Her work as the co-founder and CTO of Cortera Neurotechnologies originally focused on commercializing the work she developed as PhD student at Berkeley. Since then, Cortera has released several products, including arrays for subdural or epidural neural recordings and has developed systems that can be used to treat neuropsychiatric disorders such as Major Depressive Disorder and PTSD. But Cortera is looking to expand even further in the future. “We have been developing a medical device for neurological interfacing, but with a new clinical application,” says Muller. “We are looking forward to releasing our first clinical product and growing in that market.”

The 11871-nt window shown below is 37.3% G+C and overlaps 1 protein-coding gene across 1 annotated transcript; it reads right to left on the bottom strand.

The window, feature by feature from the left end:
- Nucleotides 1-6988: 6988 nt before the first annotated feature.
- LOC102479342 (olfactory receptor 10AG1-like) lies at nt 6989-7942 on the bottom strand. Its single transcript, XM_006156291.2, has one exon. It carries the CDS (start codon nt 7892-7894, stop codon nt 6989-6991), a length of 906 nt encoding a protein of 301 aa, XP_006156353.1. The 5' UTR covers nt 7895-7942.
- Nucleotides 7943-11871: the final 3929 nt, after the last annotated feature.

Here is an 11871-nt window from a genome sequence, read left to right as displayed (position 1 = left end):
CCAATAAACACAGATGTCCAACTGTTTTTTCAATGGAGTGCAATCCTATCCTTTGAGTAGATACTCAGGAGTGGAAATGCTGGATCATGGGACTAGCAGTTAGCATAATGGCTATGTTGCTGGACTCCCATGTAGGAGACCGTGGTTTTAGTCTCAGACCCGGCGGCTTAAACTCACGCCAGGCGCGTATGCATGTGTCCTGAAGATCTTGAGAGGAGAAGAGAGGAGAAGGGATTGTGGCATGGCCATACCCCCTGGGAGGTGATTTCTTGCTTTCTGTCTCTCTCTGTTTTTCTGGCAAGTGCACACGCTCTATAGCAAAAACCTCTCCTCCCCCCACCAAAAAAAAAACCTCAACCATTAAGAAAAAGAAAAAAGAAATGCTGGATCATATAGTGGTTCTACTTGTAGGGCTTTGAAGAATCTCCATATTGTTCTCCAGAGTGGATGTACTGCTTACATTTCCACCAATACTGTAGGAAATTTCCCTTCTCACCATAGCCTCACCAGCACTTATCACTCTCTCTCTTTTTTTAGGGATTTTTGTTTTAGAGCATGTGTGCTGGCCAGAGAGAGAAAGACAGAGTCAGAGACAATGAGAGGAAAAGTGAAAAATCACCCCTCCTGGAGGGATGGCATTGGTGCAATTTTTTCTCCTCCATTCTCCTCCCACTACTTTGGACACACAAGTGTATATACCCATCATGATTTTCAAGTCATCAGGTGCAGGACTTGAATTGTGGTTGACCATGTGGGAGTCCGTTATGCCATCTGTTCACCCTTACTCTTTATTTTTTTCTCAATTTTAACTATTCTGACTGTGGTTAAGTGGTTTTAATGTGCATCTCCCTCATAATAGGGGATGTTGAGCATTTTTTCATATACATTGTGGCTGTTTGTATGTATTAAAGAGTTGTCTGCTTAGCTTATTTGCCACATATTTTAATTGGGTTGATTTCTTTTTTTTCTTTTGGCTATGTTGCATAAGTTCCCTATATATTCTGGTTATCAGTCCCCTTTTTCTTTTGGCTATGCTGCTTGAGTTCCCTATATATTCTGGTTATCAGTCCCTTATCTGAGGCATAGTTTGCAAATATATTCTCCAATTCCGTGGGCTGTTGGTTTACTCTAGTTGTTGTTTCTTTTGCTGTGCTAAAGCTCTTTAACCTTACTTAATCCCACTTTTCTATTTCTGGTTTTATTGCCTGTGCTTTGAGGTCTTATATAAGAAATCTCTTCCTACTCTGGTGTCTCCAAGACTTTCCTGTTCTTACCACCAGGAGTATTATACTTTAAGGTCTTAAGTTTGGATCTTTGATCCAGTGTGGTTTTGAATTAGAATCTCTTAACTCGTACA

Muller, who is also an Assistant Professor of Electrical Engineering and Computer Science at the UC Berkeley, says that she’s excited to move Cortera into clinical technology. When asked about the most rewarding part of her job and work, she stated, “knowing that our device will transform patient care and improve quality of life for people with debilitating conditions and few options available to them today.”
Abigail Ballou, Alexandra David, Shreya Iyer and Casey Nugent contributed to this story.
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